A Green Vision for Baltimore

One of the first things a traveler sees off I-95 upon entering Baltimore (after the huge Resco garbage incinerator) is the behemoth, art deco Montgomery Park building. This 1925 cement warehouse with large windows was Baltimore’s most visible white elephant among the clover leafs and overpasses for two decades. This one-time Montgomery Ward distribution center stood vacant for 15 years and was a symbol of the wasted potential in Baltimore’s rotting industrial district.

Is Baltimore on track to become a showcase for green building and design?© Photos To Go

Today, the 1.3 million-square-foot structure is not only the city’s largest office building, but it also serves as the area’s most extensive use of green design and technology. Although the changes are invisible from the outside, the $70 million Montgomery Park complex utilizes a diverse environmental preservation strategy in an area surrounded by industrial brownfield sites. Montgomery Park won the Environmental Protection Agency’s Phoenix Award in 2003, recognizing environmentally compromised properties that have been returned to productive use.

From the 20,000 square-foot green roof to the energy-saving, photo-sensor-controlled lighting system, Montgomery Park serves as a model for how green technology can work seamlessly for the business community.

Four years ago, when Montgomery opened, green design was considered on the fringe of the development industry. Today, the Baltimore area is poised to embrace sustainable construction, according to some observers.

“Baltimore is an opportunity waiting to happen,” says Billy Hwang, a legislative aid to City Councilman Jim Kraft, who established sustainable building guidelines last spring through the Baltimore City Green Building Task Force.

But while Kraft and supporters push for tax incentives and a new office of sustainability to aid builders, a demand for green development is emerging naturally in the Baltimore market. Montgomery Park came about because the Department of Environment was looking for a new green home. “It was important to lead by example,” says Charles Gates, a Maryland Department of the Environment spokesperson. The department was drawn to Montgomery Park because it was a renovated brownfield site that made creative re-use of polluted stormwater, which has devastated the Chesapeake Bay.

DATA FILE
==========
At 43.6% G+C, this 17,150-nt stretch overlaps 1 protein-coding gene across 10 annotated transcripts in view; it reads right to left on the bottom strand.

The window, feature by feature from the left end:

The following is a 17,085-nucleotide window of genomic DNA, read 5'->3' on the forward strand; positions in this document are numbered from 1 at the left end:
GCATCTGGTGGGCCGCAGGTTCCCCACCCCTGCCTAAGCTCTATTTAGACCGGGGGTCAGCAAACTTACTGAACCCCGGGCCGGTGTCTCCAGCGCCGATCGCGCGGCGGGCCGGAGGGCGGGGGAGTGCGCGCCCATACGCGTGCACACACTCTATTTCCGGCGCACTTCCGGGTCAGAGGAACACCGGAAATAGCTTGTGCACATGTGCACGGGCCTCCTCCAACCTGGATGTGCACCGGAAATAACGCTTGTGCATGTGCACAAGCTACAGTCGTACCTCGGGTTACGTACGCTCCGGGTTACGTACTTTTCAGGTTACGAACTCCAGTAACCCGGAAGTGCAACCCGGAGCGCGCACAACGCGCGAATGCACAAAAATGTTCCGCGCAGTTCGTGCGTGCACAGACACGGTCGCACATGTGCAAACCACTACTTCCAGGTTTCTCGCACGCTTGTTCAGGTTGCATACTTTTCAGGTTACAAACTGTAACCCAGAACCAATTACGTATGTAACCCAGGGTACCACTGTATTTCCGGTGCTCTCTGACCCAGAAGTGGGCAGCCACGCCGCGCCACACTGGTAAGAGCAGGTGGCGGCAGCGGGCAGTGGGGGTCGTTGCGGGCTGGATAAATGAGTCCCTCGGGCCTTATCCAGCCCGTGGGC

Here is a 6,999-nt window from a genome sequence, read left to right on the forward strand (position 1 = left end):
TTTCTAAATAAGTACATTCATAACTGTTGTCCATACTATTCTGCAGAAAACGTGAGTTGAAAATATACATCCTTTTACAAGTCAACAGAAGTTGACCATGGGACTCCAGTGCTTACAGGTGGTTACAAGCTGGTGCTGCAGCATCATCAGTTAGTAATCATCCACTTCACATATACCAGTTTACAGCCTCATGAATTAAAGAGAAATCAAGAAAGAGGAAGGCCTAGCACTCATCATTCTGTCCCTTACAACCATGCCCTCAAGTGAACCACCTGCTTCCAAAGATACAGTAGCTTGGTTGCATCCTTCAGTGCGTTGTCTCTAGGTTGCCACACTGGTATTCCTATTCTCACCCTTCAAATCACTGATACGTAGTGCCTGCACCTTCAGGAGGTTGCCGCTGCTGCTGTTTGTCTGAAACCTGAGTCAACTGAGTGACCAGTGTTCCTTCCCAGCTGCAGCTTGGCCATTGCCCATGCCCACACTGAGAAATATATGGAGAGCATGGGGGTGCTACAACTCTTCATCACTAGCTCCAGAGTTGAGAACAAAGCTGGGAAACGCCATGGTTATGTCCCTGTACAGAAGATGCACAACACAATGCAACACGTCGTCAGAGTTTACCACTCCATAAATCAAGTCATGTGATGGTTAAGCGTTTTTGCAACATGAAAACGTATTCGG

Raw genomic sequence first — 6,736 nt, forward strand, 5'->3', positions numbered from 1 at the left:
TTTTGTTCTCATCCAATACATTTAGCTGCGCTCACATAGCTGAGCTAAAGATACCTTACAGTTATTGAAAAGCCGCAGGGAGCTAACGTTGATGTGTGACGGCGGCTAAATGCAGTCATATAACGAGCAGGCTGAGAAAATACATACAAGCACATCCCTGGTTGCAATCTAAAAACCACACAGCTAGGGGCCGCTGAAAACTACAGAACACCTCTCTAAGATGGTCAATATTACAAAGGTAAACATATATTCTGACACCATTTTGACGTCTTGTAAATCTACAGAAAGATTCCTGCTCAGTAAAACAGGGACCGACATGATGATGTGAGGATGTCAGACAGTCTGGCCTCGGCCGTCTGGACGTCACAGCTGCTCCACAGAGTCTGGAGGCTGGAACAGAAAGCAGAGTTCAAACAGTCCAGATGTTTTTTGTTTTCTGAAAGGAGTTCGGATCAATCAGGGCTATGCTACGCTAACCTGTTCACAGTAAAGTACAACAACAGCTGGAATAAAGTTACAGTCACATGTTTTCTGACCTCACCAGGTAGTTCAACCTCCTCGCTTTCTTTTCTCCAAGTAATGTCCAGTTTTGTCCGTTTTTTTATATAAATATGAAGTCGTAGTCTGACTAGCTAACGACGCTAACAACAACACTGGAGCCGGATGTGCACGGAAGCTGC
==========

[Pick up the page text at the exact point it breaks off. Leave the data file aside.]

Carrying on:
“I think the message of [Montgomery Park] is the power of the tenant,” says David Pratt, president of the Baltimore Regional Chapter U.S. Green Building Council. He believes that altruistic intentions alone aren’t enough to bring sustainable building practice into the mainstream. Builders, he said, must see a practical, financial benefit. “You end up with a higher-quality building,” says Pratt. “I think it’s where the market is going.”

In fact, Sam Himmelrich, Jr. of Himmelrich Associates, the developer of Montgomery Park, never labeled himself green, although he had a reputation for restoring old warehouses and recycling construction waste. “We figured out how to implement green practices, which gave us good value,” he says.

Specific features include: a green roof planted with alpine vegetation that reduces storm runoff by 50 to 70 percent; a cistern system that funnels rainwater to flush the toilets; a rooftop ice storage system that complements the air conditioning; and construction waste that has been recycled into the renovation (most notably the Glassfault, in which ground-up glass windows sparkle in the macadam on the parking lots). Its owners say that Montgomery Park uses half the energy of a conventionally built office building.

Champions of sustainability see fertile ground for Baltimore. The city task force has done some preliminary planning for a stretch of ignored waterfront along Middle Branch, which could easily emerge as Baltimore’s “Other Inner Harbor.”